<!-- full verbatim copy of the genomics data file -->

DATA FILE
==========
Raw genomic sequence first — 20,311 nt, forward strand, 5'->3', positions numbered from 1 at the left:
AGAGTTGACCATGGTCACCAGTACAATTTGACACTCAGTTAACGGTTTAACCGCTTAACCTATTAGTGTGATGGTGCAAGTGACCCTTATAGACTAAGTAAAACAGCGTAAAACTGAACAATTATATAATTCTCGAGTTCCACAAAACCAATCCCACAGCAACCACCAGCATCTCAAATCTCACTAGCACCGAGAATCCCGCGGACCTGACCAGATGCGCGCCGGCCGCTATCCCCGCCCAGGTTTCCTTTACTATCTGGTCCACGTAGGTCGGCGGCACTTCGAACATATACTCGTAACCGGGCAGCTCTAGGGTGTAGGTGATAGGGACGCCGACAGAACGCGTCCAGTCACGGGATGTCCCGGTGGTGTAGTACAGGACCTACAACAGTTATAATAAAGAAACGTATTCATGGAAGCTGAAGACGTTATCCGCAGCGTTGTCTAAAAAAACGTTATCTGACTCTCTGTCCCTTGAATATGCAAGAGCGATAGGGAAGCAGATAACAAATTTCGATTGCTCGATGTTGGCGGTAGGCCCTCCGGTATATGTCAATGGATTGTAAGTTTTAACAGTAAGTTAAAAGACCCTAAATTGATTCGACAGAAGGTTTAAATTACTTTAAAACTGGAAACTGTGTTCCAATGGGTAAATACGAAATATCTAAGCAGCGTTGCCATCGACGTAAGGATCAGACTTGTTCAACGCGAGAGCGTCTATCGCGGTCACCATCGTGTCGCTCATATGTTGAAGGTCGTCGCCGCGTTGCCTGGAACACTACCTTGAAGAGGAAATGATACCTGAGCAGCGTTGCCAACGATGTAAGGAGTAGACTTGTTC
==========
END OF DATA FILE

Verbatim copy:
Raw genomic sequence first — 20,311 nt, forward strand, 5'->3', positions numbered from 1 at the left:
AGAGTTGACCATGGTCACCAGTACAATTTGACACTCAGTTAACGGTTTAACCGCTTAACCTATTAGTGTGATGGTGCAAGTGACCCTTATAGACTAAGTAAAACAGCGTAAAACTGAACAATTATATAATTCTCGAGTTCCACAAAACCAATCCCACAGCAACCACCAGCATCTCAAATCTCACTAGCACCGAGAATCCCGCGGACCTGACCAGATGCGCGCCGGCCGCTATCCCCGCCCAGGTTTCCTTTACTATCTGGTCCACGTAGGTCGGCGGCACTTCGAACATATACTCGTAACCGGGCAGCTCTAGGGTGTAGGTGATAGGGACGCCGACAGAACGCGTCCAGTCACGGGATGTCCCGGTGGTGTAGTACAGGACCTACAACAGTTATAATAAAGAAACGTATTCATGGAAGCTGAAGACGTTATCCGCAGCGTTGTCTAAAAAAACGTTATCTGACTCTCTGTCCCTTGAATATGCAAGAGCGATAGGGAAGCAGATAACAAATTTCGATTGCTCGATGTTGGCGGTAGGCCCTCCGGTATATGTCAATGGATTGTAAGTTTTAACAGTAAGTTAAAAGACCCTAAATTGATTCGACAGAAGGTTTAAATTACTTTAAAACTGGAAACTGTGTTCCAATGGGTAAATACGAAATATCTAAGCAGCGTTGCCATCGACGTAAGGATCAGACTTGTTCAACGCGAGAGCGTCTATCGCGGTCACCATCGTGTCGCTCATATGTTGAAGGTCGTCGCCGCGTTGCCTGGAACACTACCTTGAAGAGGAAATGATACCTGAGCAGCGTTGCCAACGATGTAAGGAGTAGACTTGTTC